History of MonogramsSome info on the history
A monogram tells a story, it suggest who we are or want to be. It becomes an expression of our personality. Simply put a monogram consists of a person’s initials – usually a variation of the first, last initial in the middle and then middle initial last. It can be block or script, can be just one, two or the more traditional of three. Here are some variations to assist in you deciding. The variation would be the same for married couples as well. The bride/groom they take their partners last name ,the initials would be S D D
SD or a very simple S is also very handsome on a French cuff shirt
These are traditionally done in block as seen above or Script
B or again the simple S for a cuff or collar
The monogram was a royal signature or seal and currency, initials carved on coins to mark the reign of a particular Roman and Greek ruler. In the Middle Ages, artisans – who know a good thing when they see it – began to use their monogram initials to personalize their work. In the Victorian era, monograms became a symbol of aristocracy.
Believing that monogram letters marked on their table linens, cutlery and other household goods was a sign of prestige, upper class families became veritable monogram generators. Soon every household boasted their own form of monogram styles: embroidered monogram letters for noblemen, simple personalized stamps for the lower class What started as a strictly practical way of identifying personal belongings, personalization evolved into a perfect tool for branding not only ones business but for one’s personal identity. John Hancock’s script on the Declaration of Independence was so stylish; his famous personalization became synonymous with the word “signature.” After eight years and numerous variations of his monogram letters, Rembrandt landed on his now instantly recognizable last name mark. Louis Vuitton’s son Georges was the monogram creator of the now-famous “LV” logo, developed as a way to prevent counterfeiting of the Parisian company’s designer luggage. And two interlocking “C’s” helped transform the legendary Coco Chanel into an international symbol of elegance and wealth.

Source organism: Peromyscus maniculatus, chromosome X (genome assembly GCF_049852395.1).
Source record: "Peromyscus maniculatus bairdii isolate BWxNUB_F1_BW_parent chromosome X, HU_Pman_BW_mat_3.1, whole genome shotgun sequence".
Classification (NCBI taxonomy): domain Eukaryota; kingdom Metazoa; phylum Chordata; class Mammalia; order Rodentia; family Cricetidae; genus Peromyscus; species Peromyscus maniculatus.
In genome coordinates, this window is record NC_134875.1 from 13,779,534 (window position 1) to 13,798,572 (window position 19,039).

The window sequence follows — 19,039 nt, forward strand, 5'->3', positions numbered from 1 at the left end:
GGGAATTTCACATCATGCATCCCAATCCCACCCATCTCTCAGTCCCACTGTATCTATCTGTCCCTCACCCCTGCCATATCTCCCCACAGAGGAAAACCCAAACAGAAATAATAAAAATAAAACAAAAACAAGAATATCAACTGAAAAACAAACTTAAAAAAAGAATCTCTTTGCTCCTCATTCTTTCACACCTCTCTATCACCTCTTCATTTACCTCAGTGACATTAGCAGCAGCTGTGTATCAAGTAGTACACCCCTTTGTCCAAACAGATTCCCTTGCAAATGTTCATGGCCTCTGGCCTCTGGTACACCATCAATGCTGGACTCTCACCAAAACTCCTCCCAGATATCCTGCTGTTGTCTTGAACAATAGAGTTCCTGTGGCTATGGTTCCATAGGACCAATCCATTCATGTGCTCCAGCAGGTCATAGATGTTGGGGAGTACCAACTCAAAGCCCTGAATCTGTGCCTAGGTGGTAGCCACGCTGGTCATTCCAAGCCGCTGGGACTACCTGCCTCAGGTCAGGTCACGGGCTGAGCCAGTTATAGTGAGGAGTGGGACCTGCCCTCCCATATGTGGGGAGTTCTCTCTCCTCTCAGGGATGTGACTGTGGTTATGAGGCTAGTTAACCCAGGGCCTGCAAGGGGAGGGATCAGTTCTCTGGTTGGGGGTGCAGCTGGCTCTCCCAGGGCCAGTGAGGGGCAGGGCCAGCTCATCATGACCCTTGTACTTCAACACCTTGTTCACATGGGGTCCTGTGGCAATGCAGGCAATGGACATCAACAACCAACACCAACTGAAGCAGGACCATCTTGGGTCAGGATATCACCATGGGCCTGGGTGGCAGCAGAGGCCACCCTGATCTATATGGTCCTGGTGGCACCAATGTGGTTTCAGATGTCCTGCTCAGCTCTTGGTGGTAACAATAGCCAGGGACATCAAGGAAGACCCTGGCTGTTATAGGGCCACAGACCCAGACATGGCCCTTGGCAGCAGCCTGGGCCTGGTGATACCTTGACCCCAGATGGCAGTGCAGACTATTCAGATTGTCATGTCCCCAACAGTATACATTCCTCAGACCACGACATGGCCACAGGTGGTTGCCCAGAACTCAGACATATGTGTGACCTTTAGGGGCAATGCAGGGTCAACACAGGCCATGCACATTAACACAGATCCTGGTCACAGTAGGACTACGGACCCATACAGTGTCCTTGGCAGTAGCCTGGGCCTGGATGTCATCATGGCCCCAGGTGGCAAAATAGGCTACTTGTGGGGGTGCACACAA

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SCHIFFLI SHUTTLE MACHINE
Before affordable computers, embroidery was completed by punching designs on paper that ran through the embroidery machine. Created by Isaac Groebli in Switzerland, the Schiffli machine utilized the combination of a continuously threaded needle and a shuttle containing a bobbin of thread. Groebli’s son went on to create the automatic Schiffli machine.
EFFICIENT EMBRIODERY MACHINE
Gorgeous laces and broderie anglaise flew off of the loom-like embroidery machines. They were so efficient that the fruits of their labor were mistaken for hand embroidery. Home businesses and factories sprung up.